The Nations Weather


Wednesday, July 8th 2009, 9:14 am
By: News On 6


NATIONAL WEATHER SUMMARY:

In the East, rain showers and thunderstorms pounded New York, New England, and northern portions of Pennsylvania and New Jersey during the day and into the overnight as a cold front swept through the Northeast. Severe weather reports of hail up to the size of golf balls and strong wind gusts were scattered throughout the area, with downed trees and power lines as well as structural damage left in the wake. A few houses caught fire in Massachusetts due to lightning strikes, and one person was struck by lightning in Worthington, Mass. Heavy rains also drenched the area, with rainfall amounts in excess of 5 inches causing flooding. Grafton, Mass., received the highest rainfall total of 5.41 inches. Roads were impassable in Shrewsbury, Mass., with water up to car windshields. Two people had to be rescued from the rising waters in Southborough, Mass. Meanwhile, down to the south, a stationary front brought showers and storms from the Southern Atlantic States to the Gulf Coast. Moderate to heavy rainfall was the main concern with this activity; however, a few strong wind gusts blew through northern Florida as well. Record high temperatures were also tied in Florida yesterday, with Miami and Vero Beach each topping out at 95 degrees.

Across the central United States, moderate to heavy rainfall soaked western portions of the Gulf Coast as a stationary front lingered in the area. Record rainfall totals were reached in Louisiana, where amounts in excess of 4 inches caused flooding across the state. New Iberia, La., received 3.98 inches of rain, breaking the old record of 1.31 inches set back in 1991. Showers and storms also impacted portions of Texas, where lightning sparked a few wild fires in Victoria. To the north, a storm system produced showers and storms through the Northern and Central Plains, Minnesota, and portions of the Middle Mississippi Valley during the day and into the overnight hours. Hail up to golf ball size and wind gusts up to 70 mph were recorded, along with moderate to heavy rains. In Marengo, Iowa, 2.60 inches of rain fell in less than an hour, with 2.90 inches of rain in Montour, Iowa, in 1.5 hours. Law enforcement also spotted a tornado touch down near Storden, Minn.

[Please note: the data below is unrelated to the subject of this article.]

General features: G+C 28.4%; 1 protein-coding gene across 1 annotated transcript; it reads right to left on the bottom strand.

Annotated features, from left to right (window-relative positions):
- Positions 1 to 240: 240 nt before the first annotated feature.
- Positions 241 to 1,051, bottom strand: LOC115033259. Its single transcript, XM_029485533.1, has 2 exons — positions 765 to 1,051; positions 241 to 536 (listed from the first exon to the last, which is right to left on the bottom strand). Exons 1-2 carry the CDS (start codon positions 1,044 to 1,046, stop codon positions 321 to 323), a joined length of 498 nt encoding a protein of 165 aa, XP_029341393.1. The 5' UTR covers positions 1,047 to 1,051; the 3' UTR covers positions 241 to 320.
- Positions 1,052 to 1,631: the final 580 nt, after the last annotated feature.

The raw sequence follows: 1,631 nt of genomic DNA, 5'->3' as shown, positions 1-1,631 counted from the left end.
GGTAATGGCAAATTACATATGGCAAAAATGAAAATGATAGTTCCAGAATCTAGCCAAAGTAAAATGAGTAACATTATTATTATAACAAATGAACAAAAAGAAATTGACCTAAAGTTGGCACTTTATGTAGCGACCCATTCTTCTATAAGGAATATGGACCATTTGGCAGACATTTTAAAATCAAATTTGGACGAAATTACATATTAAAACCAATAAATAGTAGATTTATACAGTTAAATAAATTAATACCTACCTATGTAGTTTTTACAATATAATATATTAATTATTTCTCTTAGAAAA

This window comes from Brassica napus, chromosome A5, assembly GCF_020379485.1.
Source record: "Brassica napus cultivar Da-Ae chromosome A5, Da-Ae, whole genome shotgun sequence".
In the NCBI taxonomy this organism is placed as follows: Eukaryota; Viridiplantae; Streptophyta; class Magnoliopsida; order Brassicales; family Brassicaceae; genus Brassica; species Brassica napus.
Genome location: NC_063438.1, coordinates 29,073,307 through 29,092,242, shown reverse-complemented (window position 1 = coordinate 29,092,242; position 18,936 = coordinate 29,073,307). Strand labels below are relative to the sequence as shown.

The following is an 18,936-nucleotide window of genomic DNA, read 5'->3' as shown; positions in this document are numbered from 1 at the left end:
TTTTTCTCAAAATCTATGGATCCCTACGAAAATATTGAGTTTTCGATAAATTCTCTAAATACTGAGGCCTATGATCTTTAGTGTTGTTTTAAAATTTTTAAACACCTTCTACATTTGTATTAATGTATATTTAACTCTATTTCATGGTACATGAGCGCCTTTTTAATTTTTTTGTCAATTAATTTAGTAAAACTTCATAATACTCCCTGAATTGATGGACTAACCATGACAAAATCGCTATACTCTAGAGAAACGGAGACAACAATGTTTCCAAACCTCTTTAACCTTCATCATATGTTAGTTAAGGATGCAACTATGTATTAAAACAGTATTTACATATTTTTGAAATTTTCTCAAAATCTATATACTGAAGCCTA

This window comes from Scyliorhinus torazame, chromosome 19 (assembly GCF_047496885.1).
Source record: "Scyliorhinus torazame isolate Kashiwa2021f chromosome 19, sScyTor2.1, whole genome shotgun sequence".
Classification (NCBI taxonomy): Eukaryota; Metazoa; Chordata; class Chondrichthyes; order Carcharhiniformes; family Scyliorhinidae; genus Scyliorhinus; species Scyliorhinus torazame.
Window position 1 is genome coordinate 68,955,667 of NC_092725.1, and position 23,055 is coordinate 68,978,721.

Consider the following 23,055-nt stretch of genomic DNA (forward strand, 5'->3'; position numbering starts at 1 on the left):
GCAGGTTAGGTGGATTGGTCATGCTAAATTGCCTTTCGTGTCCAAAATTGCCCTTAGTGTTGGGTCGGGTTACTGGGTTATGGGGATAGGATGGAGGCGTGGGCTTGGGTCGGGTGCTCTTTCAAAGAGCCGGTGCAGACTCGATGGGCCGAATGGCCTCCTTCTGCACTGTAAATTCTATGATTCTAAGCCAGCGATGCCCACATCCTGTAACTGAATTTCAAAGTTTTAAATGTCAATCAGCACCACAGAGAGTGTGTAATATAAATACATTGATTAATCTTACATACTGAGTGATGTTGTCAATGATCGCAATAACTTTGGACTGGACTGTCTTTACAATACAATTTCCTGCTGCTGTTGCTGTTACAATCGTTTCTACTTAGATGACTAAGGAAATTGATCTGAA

In the West, isolated to scattered showers and storms impacted portions of the Pacific Northwest, the Intermountain West, and the Northern and Central Rockies as a storm system pushed through the area. A few reports of small hail were found across Montana and Wyoming. Meanwhile, in the south, a trough of low pressure brought showers and storms to southern portions of Arizona and New Mexico. A thunderstorm wind gust near 60 mph hit Ryan Field, Ariz. Chilly temperatures, for this time of year, were found across portions of the Great Basin as well. Delta, Utah, tied their record low minimum temperature of 45 degrees.

WEATHER EXTREMES FOR YESTERDAY:

HIGHEST TEMPERATURE (DEGREES F)............111 Laughlin, NV

HIGHEST HEAT INDEX (DEGREES F).............111 Laughlin, NV

LOWEST TEMPERATURE (DEGREES F)..............28 Truckee, CA

LOWEST WIND CHILL (DEGREES F)...............28 Truckee, CA

HIGHEST WIND GUST (MPH).....................70 Ireton, IA

.............................................. Newcastle, NE

HIGHEST PRECIPITATION (INCHES)............5.41 Grafton, MA

ON THIS DATE IN HISTORY:

In 1950, the town of York, Neb. was drenched with 13.15 inches of rain in 24 hours, establishing a state record.

In 1975, three people were killed and six were injured when lightning struck a walnut tree near Mayo, Fla. The nine people were stringing tobacco under a tin shed when the bolt hit the nearby tree.

In 1989, 16 cities in the central and western United States reported record high temperatures. The reading of 103 degrees in Denver equaled their record high for July and the 110 degree reading at Rapid City, S.D., equaled their all time record high. This was the fifth consecutive day above 100 degrees in Denver and the 8th consecutive day in Scottsbluff, Neb.

DTN/Meteorlogix: A Thell

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